Hulls & Surfaces

Fouling on a ship’s hull increases hydrodynamic drag and creates a corresponding spike in fuel consumption and exhaust gas emissions. The worse it gets, the more expensive it becomes to operate the ship.

Anti-Fouling Coating Systems

Since the global ban on tributyltin (TBT) in 2008, copper has become the biocide of choice in most anti-fouling paints, 95% of which still rely on biocides to kill organisms.

Copper is an effective poison for animal-based fouling (mussels, other molluscs, and barnacles). Typically, 20-50% by weight of all anti-fouling paint is copper or copper oxide. In order to control slime, algae and weeds, these coatings also need to be supplemented with booster biocides like Zinc pyrithione and Zineb. These are expensive, synthesised organic biocides and account for up to 5% by weight of current anti-fouling paint formulations.

Pros

  • Coating systems are the most widely-available solution to hull fouling.
  • They work well to reduce drag and improve vessel performance between drydocks.

Cons

  • These coating systems rely on poisonous biocides which are being legislated out of the industry.
  • Performance reduces over time and systems require regular drydocking and re-coating.
  • The self-polishing nature of these coatings leaves a trail of microplastic particles and toxic chemicals in the oceans. Currently, an estimated 2,920 tonnes of microplastic pollution is released into the oceans annually, just from leisure boat coatings, in Europe alone.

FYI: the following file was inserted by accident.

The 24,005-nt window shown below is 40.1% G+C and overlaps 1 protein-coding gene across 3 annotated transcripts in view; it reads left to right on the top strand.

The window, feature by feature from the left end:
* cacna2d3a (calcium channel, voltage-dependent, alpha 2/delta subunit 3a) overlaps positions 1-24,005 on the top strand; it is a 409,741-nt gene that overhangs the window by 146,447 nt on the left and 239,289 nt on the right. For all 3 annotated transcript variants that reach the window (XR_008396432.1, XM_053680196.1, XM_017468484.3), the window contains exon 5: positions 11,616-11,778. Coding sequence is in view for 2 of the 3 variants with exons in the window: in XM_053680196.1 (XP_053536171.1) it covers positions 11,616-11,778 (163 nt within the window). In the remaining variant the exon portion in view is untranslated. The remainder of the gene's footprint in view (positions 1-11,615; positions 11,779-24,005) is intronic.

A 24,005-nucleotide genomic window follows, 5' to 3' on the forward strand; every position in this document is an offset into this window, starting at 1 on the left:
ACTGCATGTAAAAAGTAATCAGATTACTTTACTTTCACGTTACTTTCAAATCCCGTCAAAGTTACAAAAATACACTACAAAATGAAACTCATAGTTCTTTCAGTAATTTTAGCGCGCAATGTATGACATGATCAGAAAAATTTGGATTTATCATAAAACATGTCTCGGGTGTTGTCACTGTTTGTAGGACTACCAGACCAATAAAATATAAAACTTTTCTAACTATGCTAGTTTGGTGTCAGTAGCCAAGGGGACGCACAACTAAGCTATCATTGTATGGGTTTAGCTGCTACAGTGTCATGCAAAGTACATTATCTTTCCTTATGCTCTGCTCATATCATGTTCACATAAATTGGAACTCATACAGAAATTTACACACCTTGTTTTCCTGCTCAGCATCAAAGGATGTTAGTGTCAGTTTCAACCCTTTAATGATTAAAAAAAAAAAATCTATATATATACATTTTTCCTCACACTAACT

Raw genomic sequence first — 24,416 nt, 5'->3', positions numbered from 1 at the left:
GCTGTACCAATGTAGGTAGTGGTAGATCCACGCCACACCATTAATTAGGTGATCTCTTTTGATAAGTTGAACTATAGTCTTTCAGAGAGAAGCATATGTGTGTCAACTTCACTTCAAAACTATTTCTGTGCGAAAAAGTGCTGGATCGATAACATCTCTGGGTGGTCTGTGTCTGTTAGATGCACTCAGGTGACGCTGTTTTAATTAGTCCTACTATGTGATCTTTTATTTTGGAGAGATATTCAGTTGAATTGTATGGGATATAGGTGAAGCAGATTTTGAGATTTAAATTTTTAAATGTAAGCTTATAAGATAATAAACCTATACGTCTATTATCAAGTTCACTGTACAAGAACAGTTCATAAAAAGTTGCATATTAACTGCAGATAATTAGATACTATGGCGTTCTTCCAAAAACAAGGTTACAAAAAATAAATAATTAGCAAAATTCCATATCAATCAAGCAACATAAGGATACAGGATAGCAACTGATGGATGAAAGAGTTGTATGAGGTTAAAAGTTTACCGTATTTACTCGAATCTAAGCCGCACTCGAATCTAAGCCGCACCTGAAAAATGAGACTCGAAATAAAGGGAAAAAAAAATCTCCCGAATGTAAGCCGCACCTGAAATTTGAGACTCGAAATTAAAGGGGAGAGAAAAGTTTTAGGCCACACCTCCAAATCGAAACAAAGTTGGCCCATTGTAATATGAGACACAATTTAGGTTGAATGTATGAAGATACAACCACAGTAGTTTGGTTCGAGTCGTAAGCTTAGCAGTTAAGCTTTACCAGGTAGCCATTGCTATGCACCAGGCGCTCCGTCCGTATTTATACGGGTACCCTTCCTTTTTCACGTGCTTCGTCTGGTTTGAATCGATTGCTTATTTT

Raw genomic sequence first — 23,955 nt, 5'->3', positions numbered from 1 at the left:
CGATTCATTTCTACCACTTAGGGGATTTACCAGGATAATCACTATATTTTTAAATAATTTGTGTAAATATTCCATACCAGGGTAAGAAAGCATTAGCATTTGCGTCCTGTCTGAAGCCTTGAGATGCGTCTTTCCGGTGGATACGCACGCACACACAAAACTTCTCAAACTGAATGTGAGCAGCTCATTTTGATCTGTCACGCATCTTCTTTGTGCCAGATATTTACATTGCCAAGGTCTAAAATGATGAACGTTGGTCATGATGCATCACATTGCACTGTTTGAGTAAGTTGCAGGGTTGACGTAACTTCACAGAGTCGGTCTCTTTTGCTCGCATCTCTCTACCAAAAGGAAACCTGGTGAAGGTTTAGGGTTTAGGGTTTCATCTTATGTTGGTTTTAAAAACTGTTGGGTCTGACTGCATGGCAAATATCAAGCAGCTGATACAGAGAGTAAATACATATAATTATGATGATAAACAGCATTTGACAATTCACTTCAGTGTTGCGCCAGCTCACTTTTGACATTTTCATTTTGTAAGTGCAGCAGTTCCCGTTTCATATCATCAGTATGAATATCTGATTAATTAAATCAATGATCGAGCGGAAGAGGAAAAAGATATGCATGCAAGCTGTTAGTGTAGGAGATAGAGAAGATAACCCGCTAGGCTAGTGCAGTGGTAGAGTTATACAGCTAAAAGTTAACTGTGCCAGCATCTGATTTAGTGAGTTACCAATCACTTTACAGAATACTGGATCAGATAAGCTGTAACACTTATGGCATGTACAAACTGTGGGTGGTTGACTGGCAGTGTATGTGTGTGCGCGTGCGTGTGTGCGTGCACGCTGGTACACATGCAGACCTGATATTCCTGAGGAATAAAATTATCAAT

Copper coating

Usually, an epoxy resin infused with a very fine powdered copper. sea-water attacks exposed particles of copper creating cuprous oxide, an effective biocide. Over time, this oxide further degrades into cupric hydrochloride which is eventually washed away by the movement of the vessel exposing fresh copper powder.

Pros

  • Can work well in small leisure vessel applications and can last a long time.
  • Copper is insulated by resin so electrolytic issues are avoided.

Cons

  • Requires immaculate surface preparation, application and buffing which is difficult to achieve in large commercial shipping applications where fast coverage and waste minimisation is key.
  • Still relies on copper as a biocide, so it is unlikely to pass the IMO’s MEPC zero-harm framework.
Sonihull Logo [#009900] CROPPED

The use of ultrasound to prevent hull bio-fouling has been popular in the leisure boating sector for over a decade. In Norway, the Green Marina Project in cooperation with the World Wildlife Fund has recently proven that permanent antifouling can be achieved with just three elements: a hard hull coating, ultrasound systems to prevent macro fouling and regular use at high speed (or an in-water boatwash).

Until legislation removes existing biocide-based choices, scaling this approach up to the commercial shipping sector will remain slow. At the moment, the investment is prohibitive, but legislation to control invasive species and the financial pressures to maintain smooth hulls could provide the perfect environment for new systems to become more and more cost-effective.

Pros

  • Sonihull’s ultrasonic technology provides proven effective protection against marine biofouling including algae, weeds, mussels and barnacles.

Cons

  • Although ultrasound is already gaining favour as an anti-fouling solution in pipework systems and box coolers, full-scale hull protection is currently in trials.
  • Ultrasound is unlikely to remove the need for some kind of hard coating on the hull.

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